Arriving in Ceduna– believed to have come from the Aboriginal word Cheedoona meaning “a place to rest”– I began preparing for the sun-roasting days ahead on the empty Nullarbor plain. Stretches could be up to 200km between water sources. It was clear that my current 5L capacity (ample for the previous two sections) wouldn’t cut it in the remote riding ahead. For the first time I questioned my seat pack system. Although secure to the seat, I was always conscious of the weight load with my saddle pack, and only occasionally added one liter to the top in fear of it catching my rear tire. I had to get creative with where I would add more bottles and I decided to expand my 5L water capacity to 8.5L by purchasing a small camelbak-sized backpack and adding a bottle cage on the downtube.
Section 3: The Middle of Nowhere & The Infamous Nullarbor
In the harsh Australian desert your only companion is your shadow. The rhythm becomes hypnotic: rise to an obsidian sky, pack provisions to the ballad of birdsong as the sky explodes with color, pedal muted pavement before the machines awake, and— if luck is on your side— avoid any arguments with the wind.
Upon starting to cross the Nullarbor, I began to understand the hype. Known as one of the harshest desert environments on the planet, the next 1,200km of my journey boasts the Earth’s largest piece of limestone. Latin for ‘no trees’, the Nullarbor Plain was originally granted the name Oondiri by the Aboriginals, meaning ‘waterless.’ Where water is the most precious resource, rain is all but a myth. If there was one word to justify all that is the Nullarbor plain it would be: empty. There’s nothing, that is, except for a diverse range of creatures adapted to the arid climate: kangaroos, wild camels, wombats, deadly snakes, lizards, vibrant birds, and countless flies, whose population peaks in the summer season.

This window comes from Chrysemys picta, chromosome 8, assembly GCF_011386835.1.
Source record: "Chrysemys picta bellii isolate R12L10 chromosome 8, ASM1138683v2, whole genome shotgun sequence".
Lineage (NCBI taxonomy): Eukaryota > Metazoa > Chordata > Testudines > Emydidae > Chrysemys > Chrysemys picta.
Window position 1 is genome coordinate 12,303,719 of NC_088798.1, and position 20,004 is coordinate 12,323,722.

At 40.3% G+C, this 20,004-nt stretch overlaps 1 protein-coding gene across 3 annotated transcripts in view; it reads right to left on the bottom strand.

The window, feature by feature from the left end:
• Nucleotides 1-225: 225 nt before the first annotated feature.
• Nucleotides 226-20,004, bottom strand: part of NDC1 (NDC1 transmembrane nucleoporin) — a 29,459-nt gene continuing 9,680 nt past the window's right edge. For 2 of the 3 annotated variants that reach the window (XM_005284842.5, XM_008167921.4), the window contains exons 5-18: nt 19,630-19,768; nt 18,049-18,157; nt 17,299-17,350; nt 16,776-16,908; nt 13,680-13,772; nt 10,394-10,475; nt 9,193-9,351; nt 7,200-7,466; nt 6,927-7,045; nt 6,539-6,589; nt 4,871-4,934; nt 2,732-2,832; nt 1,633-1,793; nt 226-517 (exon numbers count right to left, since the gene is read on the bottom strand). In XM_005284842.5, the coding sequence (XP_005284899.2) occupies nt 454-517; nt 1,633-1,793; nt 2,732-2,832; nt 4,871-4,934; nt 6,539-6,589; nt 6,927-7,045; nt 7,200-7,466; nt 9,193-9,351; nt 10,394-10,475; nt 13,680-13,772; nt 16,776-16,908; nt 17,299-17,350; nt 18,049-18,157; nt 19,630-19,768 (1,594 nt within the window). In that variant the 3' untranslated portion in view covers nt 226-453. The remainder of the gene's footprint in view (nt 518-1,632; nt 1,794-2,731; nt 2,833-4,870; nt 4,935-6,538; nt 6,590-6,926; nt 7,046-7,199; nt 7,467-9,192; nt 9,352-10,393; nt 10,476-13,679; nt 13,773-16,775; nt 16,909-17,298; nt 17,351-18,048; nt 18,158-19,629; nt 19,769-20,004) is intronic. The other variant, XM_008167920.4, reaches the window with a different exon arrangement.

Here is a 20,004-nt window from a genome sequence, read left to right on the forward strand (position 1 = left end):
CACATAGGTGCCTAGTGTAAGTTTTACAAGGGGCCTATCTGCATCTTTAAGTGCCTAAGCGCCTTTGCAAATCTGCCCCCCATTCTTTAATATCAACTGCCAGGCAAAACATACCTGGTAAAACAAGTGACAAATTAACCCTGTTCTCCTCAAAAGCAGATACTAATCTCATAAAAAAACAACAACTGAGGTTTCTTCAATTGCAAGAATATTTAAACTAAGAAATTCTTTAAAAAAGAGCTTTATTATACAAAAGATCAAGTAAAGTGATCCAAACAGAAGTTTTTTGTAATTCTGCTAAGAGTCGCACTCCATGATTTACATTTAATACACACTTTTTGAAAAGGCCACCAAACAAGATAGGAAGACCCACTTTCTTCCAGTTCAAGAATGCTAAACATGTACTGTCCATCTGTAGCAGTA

In terms of civilization, you are far from it on the Nullarbor. Only a dozen middle-of-nowhere outposts called ‘roadhouse’ are dispersed sparingly across the desert, consisting of gas, food, beer and accommodation. Only recently paved in 1976, the Eyre Highway straddles South and Western Australia, stretching from Ceduna to Norseman, and is only for the most daring of roadtrippers, freight trucks, and self-sufficient adventurers.
Warned of the truck and wildlife dangers at dark, I decided to wait for each morning’s first light before pedaling. Before long, curious gray nomads (caravan retirees) appeared from the desert dust, rubber-necking at the rare sight, and, upon realizing I wasn’t a feral camel or surprise kangaroo, fired wind-choked questions out from their refrigerated cockpit. “What was I doing out here in the summer– had I gone mad?” My answer was met with baffled stares. Their expressions evolved from astonishment into concern. “Why not just take a car, bus or train? Within five days I could arrive on the other coast,” they pleaded. This conventional misunderstanding is precisely the reason I love long distance bicycle travel, because it defies the normal consensus. However brash and honest their response, they had a point. I asked myself for what seemed like the thousandth time the same question that haunted my over air-conditioned, under-approving audience: Why was I out here, in the middle of the Australian desert, cycling across the country in the summer alone?
Thankfully I wasn’t the only self-propelled traveler perceived as a lunatic– at the historic Nullarbor Roadhouse I spotted a Surly outfitted with front and rear panniers. I had run into my first bicycle tourist, an Aussie circumnavigating his home country. He had already been on the road for close to seven months through record-setting heat. Where I planned to camp at the overpriced roadhouse campervan park for the restaurant perks, he set off on his freedom vessel to find peace amongst the desert’s unlimited camping options. The juxtaposition of our journeys was clear as the night sky: my bikepacking setup was faster, yet more reliant on service stops; his touring rig could go days self-supported, but at a slower, load-laden speed.